No. of Recommendations: 11
It was another nice quarter at BIP – not as nice as the second quarter, but still nice.

In the utilities division, funds from operations (FFO) was up $11m from the previous quarter (I’ll be comparing the numbers to the previous quarter because the Prime transaction at the end of last year makes year ago numbers less relevant).

A good deal of this increase was related to some catch-up payments that were made in the quarter and it doesn’t appear we’ll see this cash flow level sustained. This quarter’s numbers were also helped by continued strong housing development in the UK which provided nice business for the company’s gas and electricity distribution operations there.

During the quarter, BIP bought a 23% stake in a subsea power line that runs from Connecticut to Long Island for $9m. It also closed a $585m loan for the construction of the Texas power line project. So the transmission side of the business is growing outside of Chile.

In the transport and energy division, the new tariff regime in the US continues to hurt and even softer markets didn’t help. The Australian rail operations added striking locomotive drivers to the list of current woes. Add in seasonal maintenance and the quarter was a little weaker than the previous one. The strike also disrupted BIP’s network expansion projects, but management said they’d still be done on time and on budget.

Good news here is that the weather seems to have changed and farmers are expecting a harvest double the size of last year’s, so that should help boost cash flow over the next few quarters. Also, BIP completed two more contracts related to its rail network expansion. Now they’ve got 93% of the expected revenue signed on. When this is all up and running, grain transport will only affect 10% of rail revenue, and 60% of revenue will be driven by take-or-pay mining contracts, so seasonal fluctuations will be much less a worry.

The timber business slowed a bit because home building in China has slowed and there is apparently quite a bit of timber inventory sitting on the docks. Prices remained solid, however, and the harvest was up to take advantage. Management expected a slowdown this quarter, but they haven’t seen the improvement they were predicting as we head into Q4, so they think it will be early 2012 before China picks up again.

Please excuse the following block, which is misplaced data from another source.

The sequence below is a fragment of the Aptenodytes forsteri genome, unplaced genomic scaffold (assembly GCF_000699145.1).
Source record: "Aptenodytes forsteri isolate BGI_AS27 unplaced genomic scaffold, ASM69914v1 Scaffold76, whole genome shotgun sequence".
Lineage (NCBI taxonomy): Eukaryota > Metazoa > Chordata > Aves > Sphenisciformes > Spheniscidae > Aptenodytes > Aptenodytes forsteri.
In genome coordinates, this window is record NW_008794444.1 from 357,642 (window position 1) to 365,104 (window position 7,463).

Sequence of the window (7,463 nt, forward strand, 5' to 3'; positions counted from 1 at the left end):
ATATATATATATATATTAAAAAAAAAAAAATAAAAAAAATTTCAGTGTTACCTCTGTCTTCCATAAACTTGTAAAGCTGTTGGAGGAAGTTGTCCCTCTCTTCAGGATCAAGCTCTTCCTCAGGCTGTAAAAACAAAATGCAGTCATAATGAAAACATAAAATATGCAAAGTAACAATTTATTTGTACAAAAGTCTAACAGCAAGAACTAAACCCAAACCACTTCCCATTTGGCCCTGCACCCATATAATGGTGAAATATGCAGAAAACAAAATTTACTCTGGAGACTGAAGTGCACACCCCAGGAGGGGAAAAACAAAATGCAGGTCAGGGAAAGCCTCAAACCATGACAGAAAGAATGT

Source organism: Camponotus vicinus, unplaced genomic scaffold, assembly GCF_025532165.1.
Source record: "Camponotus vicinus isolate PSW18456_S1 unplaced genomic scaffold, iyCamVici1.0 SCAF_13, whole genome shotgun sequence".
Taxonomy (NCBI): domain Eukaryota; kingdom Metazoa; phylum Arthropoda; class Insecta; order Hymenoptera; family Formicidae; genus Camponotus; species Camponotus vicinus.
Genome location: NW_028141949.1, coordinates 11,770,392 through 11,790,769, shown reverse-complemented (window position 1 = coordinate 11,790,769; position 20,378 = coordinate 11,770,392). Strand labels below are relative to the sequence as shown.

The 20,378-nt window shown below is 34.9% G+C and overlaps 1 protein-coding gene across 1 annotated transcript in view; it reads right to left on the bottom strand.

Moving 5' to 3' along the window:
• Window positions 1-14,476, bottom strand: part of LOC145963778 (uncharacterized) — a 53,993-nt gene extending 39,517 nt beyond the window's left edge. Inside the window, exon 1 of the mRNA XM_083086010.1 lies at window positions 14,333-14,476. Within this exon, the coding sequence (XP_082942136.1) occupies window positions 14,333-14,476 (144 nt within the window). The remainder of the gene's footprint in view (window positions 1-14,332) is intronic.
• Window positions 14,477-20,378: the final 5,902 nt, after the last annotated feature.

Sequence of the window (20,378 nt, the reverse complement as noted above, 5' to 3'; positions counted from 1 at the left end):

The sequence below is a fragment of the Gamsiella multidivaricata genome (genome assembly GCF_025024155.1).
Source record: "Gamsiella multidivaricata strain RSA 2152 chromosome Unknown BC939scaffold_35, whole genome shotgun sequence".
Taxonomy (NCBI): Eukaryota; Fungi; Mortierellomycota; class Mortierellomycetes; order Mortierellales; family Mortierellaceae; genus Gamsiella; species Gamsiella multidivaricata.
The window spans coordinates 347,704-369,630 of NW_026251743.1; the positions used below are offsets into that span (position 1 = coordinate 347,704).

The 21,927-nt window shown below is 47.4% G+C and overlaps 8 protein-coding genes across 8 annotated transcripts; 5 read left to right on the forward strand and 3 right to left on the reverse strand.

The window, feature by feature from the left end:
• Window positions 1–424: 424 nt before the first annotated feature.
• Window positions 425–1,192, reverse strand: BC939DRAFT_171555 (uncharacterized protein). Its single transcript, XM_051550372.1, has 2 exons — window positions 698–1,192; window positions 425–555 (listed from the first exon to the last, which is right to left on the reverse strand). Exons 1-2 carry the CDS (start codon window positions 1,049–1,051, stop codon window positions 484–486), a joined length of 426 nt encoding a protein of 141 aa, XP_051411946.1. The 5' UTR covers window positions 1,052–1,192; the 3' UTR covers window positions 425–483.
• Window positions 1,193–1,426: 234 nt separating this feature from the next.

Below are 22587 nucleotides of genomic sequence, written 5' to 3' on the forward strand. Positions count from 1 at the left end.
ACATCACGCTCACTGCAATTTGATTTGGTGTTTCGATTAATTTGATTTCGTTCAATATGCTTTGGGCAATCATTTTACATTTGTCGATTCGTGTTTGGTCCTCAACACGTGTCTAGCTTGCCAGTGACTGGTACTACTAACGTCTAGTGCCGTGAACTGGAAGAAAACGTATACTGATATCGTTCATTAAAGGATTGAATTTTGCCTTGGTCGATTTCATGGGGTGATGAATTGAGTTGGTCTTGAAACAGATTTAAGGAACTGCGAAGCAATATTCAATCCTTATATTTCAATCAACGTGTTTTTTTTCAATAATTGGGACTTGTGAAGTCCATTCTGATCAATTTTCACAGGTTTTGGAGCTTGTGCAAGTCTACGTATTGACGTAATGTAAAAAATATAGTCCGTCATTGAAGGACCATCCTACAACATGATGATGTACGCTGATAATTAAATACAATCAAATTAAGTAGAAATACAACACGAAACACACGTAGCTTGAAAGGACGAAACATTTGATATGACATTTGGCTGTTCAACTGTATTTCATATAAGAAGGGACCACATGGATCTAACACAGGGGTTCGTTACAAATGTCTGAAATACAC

The big news for the quarter was the $660m equity raise BIP did in order to fund the acquisition of two Chilean toll roads and the rail expansion. For more on the toll roads, check out my earlier post:

Management provided a little more color on the roads. The roads connect the Santiago international airport and the north and west suburbs with the Las Condes commercial district. Currently the roads have and EBITDA of 65% and an adjusted FFO (AFFO) yield of 4%. BIP thinks with increasing traffic, they will see AFFO up to 12% by 2016.

Back to this equity raise. I don’t really like to see a company do this especially at a price ($24.75) which I think is below its fair value (I think the shares are worth at least $30) – and below where I bought them. However, sometimes you have to deal in reality and right now markets are not very stable and debt is hard to come by.

We see this in the fact that BIP settled for a $350m construction loan for the Australian network expansion. Last quarter they were talking about getting a $430m loan. The loan they got has an 8% interest rate and matures in 2014. And in order to get it, they needed a $300m support package from one of the customers that will be using the new rail.

I think BIP used this equity raise as a way to re-stock their balance sheet as they will use about $450m of it to cover costs related to Australia and $150m of it for the Chilean acquisition. This will leave them with an untapped $700m line of credit at the corporate level and around $250m in cash in the various parts of the business.

With the struggles in Europe showing no signs of abating, we could see more announcements like the Chilean toll road one down the road, and BIP should have the liquidity to take advantage without another round of issuance.

As for the dividend, this quarter we were at 56% payout, still below the target of 60%-70%, but we aren’t likely to see another boost to the dividend until the first quarter of 2012 when the regular dividend review takes place.
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